By contrast, the common and uncommon creatures in Magic Origins look very similar to those in Dragons of Tarkir—plenty of efficient creatures at low mana costs, with a better range of bigger bodies up the curve. The creatures don’t get quite as big as they do in Dragons (there’s nothing like [mtg_card]Aerie Bowmasters[/mtg_card], which sets the bar for mid-level creatures), but on the whole it should be more like a regular draft environment than a core set environment.
The format will be a little slower than Dragons of Tarkir
Even though you can’t expect the full “Core Set Experience,” Magic Origins limited should still be a bit slower than Dragons limited. There are fewer hard-hitting creatures at the middle-to-high mana costs (especially four and five), so it should be a little bit harder to take over games. That said, the renown mechanic will give creatures a fair bit of staying power, so early aggressive creatures can continue to be relevant into the late game.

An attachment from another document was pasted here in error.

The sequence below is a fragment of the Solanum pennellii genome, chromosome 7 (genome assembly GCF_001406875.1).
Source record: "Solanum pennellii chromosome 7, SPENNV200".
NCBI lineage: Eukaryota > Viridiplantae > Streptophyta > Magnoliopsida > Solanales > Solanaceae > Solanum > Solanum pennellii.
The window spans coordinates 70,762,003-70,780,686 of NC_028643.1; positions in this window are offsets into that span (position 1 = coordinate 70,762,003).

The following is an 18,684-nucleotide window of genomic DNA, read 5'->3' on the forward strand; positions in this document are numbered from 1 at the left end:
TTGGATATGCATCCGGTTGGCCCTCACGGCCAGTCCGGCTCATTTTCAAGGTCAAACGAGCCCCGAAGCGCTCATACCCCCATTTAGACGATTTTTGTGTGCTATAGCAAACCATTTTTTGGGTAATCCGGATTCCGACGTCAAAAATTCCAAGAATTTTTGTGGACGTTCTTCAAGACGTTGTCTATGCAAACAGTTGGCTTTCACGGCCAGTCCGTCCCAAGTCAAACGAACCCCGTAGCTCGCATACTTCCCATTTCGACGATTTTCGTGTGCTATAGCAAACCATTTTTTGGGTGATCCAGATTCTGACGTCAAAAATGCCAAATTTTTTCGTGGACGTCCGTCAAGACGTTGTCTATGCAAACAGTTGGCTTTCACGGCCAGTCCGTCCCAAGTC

The bigger difference is that the removal is of lower quality than in Dragons. DTK didn’t set any records for amazing removal, but it had flexible spells like [mtg_card]Sarkhan’s Rage[/mtg_card] and [mtg_card]Flatten[/mtg_card] alongside efficient, tempo-generating spells like [mtg_card]Epic Confrontation[/mtg_card] and [mtg_card]Pacifism[/mtg_card]. In Magic Origins, much of the removal is sorcery-speed only, and the best unconditional removal costs four or five mana. It will either be less reliable ([mtg_card]Celestial Flare[/mtg_card] vs. [mtg_card]Enduring Victory[/mtg_card]) or more expensive ([mtg_card]Suppression Bonds[/mtg_card] vs. [mtg_card]Pacifism[/mtg_card]).